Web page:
ICOW gather Nov 8-9
Independent Cattlemen of Wyoming (ICOW) met at the Ramada Plaza Nov. 8 and 9 to learn some new techniques to help them sustain their ranching operations. The first speaker, Justin Benfit from Wyoming Game and Fish department, explained to the group how the agency has worked hard in the direction of developing partnerships with landowners.
The second speaker, Dr. Angus McIntosh, presented several laws (and subsequent cases) that explained “public lands”. They have not been fully listed here, but are available upon request. The story begins in the early days of the United States with the vast amounts of land west of the Appalachian Mountains, which were claimed by several states and Indian tribes. When they finally gave up their claims, the result of Article 4, Section 3, Clause 12 of the Constitution said: Congress shall have power to dispose of and make all needful rules and regulations respecting the Territory and other property belonging to the United States. That Territory mentioned is referred to most commonly as “public lands.” Next, property rights were created from “public land” by the John Locke principle of mixing labor, time and effort with natural resources. This Lockean principle runs through all the “public land” laws of the United States.
After the Act of March 3, 1853, a settler, by “right of occupation and cultivation” (Lockean principle) was able to acquire legal title from the United States. Congress conveyed land by two documents: a land patent or a government survey map. As the United States doubled in size in land mass, it wanted to encourage settlement while retaining mineral rights. The policy was to grant 160-320 acres of agricultural land for “right of occupation and cultivation” on that mineral land. Congress disposed of “public lands” by a classification system to railroads, states and settlers. By “public land” it has long been settled to mean “such land as is open to sale…under general laws. All lands to which any claims or rights of others have attached does not fall within the designation of ‘public lands’ “ (Bardon v. N.P.R.R, 1892). As of today, there is very little, if any remaining “public land” in the lower 48 that has not had someone mix labor, time and effort with natural resources, creating a property right, technically leaving no “public land” in the United States.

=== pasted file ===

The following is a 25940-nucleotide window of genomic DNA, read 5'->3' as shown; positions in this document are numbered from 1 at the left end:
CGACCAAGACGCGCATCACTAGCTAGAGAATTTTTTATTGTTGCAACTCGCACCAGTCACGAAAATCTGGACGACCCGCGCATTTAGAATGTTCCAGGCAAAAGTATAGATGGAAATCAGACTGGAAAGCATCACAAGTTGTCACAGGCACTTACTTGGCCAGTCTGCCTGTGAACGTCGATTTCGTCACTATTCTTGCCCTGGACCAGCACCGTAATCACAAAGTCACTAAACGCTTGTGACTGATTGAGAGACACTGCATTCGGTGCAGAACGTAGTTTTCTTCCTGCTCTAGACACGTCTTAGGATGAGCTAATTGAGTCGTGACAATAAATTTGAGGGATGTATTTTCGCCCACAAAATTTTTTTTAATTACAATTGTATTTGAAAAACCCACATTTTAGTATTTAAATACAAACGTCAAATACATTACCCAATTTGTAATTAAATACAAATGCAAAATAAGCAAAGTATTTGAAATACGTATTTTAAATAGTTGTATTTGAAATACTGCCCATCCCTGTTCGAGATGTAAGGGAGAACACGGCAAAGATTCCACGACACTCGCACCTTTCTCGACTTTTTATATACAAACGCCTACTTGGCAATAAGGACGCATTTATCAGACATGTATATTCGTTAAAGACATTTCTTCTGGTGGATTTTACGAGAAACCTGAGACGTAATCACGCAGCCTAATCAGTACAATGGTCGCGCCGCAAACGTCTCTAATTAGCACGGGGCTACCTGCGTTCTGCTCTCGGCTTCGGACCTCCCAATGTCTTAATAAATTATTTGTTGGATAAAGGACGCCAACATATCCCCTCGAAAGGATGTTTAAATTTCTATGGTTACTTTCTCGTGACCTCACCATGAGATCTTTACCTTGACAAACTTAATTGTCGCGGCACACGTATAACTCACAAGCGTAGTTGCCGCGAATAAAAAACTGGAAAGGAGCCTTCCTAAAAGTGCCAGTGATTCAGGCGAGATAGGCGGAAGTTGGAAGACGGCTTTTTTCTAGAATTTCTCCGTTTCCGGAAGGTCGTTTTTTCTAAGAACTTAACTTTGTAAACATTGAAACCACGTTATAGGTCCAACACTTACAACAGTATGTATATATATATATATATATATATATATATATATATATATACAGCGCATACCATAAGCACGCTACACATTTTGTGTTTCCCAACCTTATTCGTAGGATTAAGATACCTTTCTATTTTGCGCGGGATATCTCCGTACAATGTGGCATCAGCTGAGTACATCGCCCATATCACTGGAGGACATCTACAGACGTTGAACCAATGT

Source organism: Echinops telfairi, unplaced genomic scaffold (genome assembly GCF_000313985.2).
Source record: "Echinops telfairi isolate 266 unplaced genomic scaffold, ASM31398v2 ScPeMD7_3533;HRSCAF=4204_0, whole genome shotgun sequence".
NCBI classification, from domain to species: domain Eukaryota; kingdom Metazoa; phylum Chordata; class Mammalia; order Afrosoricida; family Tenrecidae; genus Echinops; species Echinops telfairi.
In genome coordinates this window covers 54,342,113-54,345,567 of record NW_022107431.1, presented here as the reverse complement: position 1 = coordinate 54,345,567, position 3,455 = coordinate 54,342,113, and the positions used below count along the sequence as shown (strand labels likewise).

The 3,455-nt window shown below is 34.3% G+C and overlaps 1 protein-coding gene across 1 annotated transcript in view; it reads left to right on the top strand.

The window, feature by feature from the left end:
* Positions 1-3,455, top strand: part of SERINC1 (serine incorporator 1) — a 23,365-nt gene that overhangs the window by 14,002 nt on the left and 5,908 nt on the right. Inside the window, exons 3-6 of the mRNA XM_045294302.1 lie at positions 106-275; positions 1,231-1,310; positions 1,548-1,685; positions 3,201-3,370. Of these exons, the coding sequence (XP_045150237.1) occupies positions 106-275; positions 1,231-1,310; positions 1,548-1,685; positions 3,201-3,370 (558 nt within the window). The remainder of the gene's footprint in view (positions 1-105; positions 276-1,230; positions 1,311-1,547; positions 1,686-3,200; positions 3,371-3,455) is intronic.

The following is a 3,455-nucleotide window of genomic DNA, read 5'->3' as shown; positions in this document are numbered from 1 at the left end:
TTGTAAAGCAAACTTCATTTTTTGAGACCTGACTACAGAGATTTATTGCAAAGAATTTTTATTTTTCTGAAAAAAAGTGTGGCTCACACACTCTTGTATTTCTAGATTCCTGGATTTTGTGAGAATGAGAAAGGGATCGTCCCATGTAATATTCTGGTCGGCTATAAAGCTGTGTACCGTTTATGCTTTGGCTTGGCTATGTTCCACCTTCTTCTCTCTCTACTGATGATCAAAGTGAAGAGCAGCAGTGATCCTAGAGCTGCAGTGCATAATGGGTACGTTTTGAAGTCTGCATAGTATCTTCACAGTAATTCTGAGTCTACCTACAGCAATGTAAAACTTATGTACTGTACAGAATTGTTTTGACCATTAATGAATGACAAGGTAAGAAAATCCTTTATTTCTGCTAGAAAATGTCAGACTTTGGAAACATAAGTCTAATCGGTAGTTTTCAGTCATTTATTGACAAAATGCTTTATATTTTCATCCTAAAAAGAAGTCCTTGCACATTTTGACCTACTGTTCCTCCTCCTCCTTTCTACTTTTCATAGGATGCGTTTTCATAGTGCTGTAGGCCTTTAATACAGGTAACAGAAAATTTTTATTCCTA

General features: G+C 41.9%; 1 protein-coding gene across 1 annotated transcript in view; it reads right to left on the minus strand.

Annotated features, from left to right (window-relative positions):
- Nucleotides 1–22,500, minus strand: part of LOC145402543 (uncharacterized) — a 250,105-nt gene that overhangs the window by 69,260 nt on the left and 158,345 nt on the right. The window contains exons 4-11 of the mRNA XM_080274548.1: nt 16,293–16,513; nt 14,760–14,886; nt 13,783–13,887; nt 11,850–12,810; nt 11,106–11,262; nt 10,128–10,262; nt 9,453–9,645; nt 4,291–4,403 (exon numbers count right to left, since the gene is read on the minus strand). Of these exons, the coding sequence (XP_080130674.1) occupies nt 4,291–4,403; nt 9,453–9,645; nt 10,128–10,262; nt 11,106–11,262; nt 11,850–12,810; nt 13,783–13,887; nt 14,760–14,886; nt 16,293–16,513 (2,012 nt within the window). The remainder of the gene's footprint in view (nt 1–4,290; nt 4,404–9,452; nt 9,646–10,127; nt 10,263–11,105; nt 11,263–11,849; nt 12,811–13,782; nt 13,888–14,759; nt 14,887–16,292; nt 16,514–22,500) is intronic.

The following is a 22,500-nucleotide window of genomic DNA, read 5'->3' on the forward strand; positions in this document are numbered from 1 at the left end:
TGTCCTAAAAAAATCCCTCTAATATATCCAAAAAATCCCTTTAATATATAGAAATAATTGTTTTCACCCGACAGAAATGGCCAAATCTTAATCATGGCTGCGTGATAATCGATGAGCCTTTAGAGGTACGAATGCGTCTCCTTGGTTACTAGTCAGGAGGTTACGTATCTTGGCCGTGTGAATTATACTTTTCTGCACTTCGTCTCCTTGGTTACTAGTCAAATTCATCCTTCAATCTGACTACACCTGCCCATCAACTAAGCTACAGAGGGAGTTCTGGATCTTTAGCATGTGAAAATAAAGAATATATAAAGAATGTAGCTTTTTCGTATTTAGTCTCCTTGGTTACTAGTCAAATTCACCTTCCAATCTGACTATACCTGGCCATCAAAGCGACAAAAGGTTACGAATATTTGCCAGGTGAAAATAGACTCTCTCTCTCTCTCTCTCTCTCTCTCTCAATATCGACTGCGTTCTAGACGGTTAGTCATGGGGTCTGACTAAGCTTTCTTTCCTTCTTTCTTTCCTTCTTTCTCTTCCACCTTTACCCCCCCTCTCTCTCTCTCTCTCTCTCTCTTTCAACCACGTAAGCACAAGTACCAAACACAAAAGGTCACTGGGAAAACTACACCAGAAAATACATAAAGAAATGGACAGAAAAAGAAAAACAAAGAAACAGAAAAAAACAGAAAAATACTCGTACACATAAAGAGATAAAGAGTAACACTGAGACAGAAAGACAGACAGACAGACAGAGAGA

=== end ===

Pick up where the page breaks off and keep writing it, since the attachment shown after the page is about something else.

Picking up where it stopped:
Going back, however, between 1853 and 1891, Congress adopted a split-estate land disposal policy that changed the definition of public land. From 1910-1920, it enacted several remedial statutes to incorporate this policy into law. In the arid, mineral region West of the 100th Meridian, Congress granted split-estate property to settlers. These statutes granted and confirmed surface occupancy rights, water rights, easements, grazing rights, improvement rights, mineral rights, and timber use rights among others. Several cases from Curtin v Benson, 1911 to Watt v Western Nuclear, 1983 affirmed this. Once the appropriation or improvement was made, or an approved survey map was returned (if required), the property right was perfected and could not be taken by later executive branch action. (Several cases from Altherton v Fowler, 1877 to Ickes v Fox, 1937). The Act of March 3, 1890 “validated” all “occupancy” on land West of the 100th Meridian.
The “grazing fees” paid today is not for a rent or lease of said land. It was established that 25 percent goes to state/county in lieu of taxes (PILT) for roads and schools, 25 percent is an administrative charge for survey/services, and 50 percent is a voluntary, refundable contribution for the construction of range improvements. Ranchers are allotment owners, not renters.
FLPMA protected all of the “land use rights” previously granted by acts of Congress such as brand, water rights, grazing, fences, as under the Laws and Ordinances of the State of Deseret, which included Wyoming. By 1885, all Western states and territories had enacted similar range and water laws. And that’s where we stand today.
If you are interested in learning more about ICOW and R-Calf USA please see their websites. icowwy.org , r-calfusa.com
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